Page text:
Instead of waiting 10 years to figure out if we were right or wrong we focus on making sure that the underlying assumptions, models, etc. of our decision making are scientifically sound (which isn't the case with heat maps). I’ve yet to see a defensible argument for decision making based on heat maps. It feels like heat maps work in reverse, i.e. they document a decision already made consciously or unconsciously.
With the FAIR model we can track our estimates. For example, we could track our estimates for threat event frequency, vulnerability, the probability of action, etc. and review if there is new insight justifying to update our estimates or evidence that validates them. They can work as leading indicators. That’s additional to the documentation of data sources, our confidence in them, scope, assumptions etc.
Heat maps do not support the dynamism that is suggested in this principle. Responding to change in an environment with a high number of risks is very challenging with heat maps.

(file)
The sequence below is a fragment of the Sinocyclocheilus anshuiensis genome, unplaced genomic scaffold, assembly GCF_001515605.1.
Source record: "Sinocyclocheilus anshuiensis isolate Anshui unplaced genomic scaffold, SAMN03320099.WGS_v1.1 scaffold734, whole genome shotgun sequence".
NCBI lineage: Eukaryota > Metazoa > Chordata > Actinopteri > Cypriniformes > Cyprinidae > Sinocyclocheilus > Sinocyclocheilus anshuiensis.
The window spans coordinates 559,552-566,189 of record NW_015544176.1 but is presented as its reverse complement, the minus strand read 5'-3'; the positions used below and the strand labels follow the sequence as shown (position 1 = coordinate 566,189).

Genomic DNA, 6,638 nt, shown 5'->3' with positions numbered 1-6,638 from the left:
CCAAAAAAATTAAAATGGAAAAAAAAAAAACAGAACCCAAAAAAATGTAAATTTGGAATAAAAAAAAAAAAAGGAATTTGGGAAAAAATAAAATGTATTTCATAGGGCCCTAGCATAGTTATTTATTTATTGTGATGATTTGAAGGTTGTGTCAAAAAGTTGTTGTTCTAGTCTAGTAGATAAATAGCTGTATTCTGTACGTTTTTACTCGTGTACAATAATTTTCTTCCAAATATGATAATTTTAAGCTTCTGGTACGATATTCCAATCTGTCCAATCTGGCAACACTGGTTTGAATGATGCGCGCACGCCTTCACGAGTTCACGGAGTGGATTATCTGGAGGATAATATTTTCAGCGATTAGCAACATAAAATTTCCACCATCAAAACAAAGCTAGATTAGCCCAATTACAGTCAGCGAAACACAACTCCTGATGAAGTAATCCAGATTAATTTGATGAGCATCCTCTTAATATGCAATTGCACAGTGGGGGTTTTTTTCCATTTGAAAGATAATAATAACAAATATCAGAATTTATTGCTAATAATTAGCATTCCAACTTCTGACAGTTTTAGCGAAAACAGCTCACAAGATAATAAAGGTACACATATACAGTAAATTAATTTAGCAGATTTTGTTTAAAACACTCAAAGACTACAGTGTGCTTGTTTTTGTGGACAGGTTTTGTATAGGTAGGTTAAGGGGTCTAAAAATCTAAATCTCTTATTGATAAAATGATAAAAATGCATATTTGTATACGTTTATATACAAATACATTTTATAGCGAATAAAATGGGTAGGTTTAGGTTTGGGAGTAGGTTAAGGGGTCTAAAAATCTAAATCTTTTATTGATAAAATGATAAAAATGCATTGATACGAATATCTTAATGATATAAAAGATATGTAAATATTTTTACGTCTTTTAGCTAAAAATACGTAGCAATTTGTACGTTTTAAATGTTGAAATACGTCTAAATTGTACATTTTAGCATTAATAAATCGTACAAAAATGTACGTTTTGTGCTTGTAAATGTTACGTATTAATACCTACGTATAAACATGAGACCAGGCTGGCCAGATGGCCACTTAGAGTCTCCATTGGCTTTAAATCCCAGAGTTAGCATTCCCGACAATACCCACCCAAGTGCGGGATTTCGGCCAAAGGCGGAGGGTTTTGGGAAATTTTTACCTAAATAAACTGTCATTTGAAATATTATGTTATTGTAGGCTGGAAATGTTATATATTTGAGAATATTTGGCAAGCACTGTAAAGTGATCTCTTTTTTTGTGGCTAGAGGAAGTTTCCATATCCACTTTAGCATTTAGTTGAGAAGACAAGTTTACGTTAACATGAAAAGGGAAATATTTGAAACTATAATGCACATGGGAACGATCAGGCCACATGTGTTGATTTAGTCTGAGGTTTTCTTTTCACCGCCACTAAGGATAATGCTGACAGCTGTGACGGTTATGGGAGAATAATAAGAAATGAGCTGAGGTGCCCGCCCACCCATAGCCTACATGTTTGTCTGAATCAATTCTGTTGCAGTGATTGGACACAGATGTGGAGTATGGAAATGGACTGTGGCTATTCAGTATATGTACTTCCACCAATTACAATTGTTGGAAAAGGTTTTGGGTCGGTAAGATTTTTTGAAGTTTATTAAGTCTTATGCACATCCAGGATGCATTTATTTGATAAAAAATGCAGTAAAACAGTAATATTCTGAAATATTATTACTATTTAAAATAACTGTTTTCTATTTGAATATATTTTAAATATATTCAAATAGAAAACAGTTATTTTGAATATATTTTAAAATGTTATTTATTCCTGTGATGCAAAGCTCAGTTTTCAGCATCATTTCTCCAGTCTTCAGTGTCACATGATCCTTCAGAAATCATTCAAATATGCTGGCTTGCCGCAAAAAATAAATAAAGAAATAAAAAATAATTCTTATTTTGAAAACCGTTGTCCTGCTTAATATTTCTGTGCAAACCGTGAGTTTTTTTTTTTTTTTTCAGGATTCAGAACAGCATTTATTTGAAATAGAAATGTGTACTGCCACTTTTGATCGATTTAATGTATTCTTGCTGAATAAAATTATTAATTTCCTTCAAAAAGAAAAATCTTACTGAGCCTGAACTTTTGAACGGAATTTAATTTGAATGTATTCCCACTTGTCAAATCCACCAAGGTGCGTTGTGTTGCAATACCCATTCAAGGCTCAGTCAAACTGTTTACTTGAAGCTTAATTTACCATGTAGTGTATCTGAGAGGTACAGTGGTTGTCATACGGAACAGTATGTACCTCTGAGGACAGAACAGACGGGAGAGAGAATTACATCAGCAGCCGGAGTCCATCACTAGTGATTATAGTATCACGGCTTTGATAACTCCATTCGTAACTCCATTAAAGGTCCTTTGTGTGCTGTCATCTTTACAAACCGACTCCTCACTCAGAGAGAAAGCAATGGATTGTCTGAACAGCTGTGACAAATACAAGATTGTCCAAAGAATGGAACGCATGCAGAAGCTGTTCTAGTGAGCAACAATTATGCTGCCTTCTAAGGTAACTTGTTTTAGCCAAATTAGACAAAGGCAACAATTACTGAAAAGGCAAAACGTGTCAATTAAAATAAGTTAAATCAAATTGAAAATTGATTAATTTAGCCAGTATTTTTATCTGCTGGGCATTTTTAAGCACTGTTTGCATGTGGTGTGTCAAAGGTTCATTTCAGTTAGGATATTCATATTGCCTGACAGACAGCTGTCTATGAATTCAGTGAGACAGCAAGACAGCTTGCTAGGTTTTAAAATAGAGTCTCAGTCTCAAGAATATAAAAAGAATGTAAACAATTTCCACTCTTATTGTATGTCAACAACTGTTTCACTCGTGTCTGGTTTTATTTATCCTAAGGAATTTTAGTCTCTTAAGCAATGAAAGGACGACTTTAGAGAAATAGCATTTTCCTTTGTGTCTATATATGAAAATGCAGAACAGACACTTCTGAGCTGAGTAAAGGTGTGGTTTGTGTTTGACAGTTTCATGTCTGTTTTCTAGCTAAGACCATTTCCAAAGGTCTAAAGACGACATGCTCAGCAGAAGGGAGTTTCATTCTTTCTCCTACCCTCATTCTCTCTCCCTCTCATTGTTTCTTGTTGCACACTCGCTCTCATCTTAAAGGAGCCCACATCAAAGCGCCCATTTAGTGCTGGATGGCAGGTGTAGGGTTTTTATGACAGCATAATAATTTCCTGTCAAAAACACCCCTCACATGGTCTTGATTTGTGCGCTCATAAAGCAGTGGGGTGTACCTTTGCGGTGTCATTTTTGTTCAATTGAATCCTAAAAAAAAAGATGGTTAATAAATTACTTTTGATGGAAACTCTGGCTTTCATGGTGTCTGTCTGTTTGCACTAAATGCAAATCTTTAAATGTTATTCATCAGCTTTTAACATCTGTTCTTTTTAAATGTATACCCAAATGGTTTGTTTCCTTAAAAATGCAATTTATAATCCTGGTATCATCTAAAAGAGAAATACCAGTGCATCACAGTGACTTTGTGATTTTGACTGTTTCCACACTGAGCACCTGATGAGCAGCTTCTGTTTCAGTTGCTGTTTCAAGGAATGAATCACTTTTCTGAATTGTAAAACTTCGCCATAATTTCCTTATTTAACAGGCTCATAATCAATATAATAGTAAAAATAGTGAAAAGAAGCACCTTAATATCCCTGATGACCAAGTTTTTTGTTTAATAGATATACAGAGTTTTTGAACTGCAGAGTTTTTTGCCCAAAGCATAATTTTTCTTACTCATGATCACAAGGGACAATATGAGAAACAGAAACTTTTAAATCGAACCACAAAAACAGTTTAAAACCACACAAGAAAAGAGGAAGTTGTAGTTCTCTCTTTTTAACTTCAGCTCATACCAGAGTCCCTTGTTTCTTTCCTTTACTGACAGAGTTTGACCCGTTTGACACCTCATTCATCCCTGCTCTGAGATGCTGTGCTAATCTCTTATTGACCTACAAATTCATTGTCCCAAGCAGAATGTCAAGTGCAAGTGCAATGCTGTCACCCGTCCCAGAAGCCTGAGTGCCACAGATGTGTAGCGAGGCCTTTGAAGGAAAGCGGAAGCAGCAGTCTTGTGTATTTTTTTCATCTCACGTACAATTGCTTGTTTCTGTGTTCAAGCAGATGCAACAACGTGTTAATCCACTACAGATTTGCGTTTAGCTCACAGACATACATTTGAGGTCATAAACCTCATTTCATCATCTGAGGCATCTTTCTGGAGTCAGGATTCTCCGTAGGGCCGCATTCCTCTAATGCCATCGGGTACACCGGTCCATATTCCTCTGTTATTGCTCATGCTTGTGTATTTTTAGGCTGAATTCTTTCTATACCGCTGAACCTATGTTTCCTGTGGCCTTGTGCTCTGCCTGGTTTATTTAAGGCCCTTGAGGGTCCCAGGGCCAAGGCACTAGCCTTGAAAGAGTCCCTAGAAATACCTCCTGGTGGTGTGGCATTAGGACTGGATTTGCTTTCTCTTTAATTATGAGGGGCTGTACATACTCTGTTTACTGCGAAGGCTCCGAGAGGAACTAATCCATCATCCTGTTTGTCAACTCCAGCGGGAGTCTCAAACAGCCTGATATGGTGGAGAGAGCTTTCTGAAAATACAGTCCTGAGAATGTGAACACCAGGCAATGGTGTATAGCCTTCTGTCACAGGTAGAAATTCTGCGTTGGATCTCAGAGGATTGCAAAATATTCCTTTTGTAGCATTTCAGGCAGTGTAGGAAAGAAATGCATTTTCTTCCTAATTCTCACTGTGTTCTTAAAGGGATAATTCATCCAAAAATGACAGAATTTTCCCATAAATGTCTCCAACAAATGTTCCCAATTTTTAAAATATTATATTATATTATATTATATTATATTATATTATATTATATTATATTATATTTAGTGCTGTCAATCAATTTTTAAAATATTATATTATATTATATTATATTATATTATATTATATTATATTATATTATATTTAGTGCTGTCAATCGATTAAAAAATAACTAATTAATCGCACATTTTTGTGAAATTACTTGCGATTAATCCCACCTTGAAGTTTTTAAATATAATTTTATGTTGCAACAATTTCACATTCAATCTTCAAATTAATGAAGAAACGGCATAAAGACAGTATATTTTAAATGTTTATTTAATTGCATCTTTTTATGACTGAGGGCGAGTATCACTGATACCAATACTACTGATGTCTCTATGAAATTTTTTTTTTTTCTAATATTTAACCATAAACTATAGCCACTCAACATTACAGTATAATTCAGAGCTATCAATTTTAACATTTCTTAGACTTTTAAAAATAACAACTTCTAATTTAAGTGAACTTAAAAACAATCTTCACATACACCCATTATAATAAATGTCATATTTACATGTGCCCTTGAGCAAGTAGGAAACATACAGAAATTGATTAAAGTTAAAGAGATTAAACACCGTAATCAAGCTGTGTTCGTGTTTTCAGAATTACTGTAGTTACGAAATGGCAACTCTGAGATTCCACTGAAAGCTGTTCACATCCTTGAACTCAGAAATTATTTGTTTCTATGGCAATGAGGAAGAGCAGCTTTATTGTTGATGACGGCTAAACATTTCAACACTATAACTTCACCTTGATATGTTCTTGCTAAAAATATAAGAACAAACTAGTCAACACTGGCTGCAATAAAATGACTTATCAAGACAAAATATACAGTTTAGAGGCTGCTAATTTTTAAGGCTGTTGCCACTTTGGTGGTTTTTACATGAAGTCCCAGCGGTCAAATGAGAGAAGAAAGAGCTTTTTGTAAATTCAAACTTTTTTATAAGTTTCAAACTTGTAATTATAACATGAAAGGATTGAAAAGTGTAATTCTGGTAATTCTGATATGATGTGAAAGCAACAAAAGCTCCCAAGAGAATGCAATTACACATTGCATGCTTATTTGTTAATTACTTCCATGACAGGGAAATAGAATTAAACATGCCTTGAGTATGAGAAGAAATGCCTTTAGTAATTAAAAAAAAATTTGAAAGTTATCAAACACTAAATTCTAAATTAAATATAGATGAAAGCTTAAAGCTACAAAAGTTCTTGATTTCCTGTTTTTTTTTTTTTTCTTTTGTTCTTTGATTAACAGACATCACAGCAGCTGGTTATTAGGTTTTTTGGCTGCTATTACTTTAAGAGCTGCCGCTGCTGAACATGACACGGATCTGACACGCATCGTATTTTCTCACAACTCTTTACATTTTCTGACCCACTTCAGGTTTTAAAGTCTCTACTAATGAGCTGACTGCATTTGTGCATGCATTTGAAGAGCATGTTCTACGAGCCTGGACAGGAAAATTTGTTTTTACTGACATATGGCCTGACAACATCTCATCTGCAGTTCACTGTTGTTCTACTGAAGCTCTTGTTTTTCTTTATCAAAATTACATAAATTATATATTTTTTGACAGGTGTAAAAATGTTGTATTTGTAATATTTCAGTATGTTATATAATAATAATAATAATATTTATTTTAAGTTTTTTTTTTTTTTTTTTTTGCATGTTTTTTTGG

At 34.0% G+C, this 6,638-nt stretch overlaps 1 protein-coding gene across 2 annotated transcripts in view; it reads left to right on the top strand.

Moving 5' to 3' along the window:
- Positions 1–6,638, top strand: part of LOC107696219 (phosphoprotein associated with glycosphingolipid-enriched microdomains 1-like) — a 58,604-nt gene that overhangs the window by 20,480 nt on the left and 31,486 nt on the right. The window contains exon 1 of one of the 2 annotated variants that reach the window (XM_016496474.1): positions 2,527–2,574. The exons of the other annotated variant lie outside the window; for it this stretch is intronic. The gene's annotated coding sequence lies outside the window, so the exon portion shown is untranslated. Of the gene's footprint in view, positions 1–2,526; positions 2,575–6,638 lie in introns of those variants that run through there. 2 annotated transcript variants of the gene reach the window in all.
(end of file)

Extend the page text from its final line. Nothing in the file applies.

Imagine you find out that a control is performing far worse then you anticipated (or surprisingly it performs far better), how fast can you re-analyse the relevant scenarios using heat maps? Since heat maps usually aren't based on a model like FAIR this task would end up as a new analysis. Using a model like FAIR, one would review the resistance strength estimates, rerun the analysis (for all the relevant scenarios) and review the results. You would only need to validate the updated expert opinion. With heat maps, you would have to start a new risk analysis workshop including all the arguments, debates etc. since there is no reference model to use. There is also the risk that the risk will remain in the same box or transition into another box with the same color. The change might not result in any useful update to support decision making.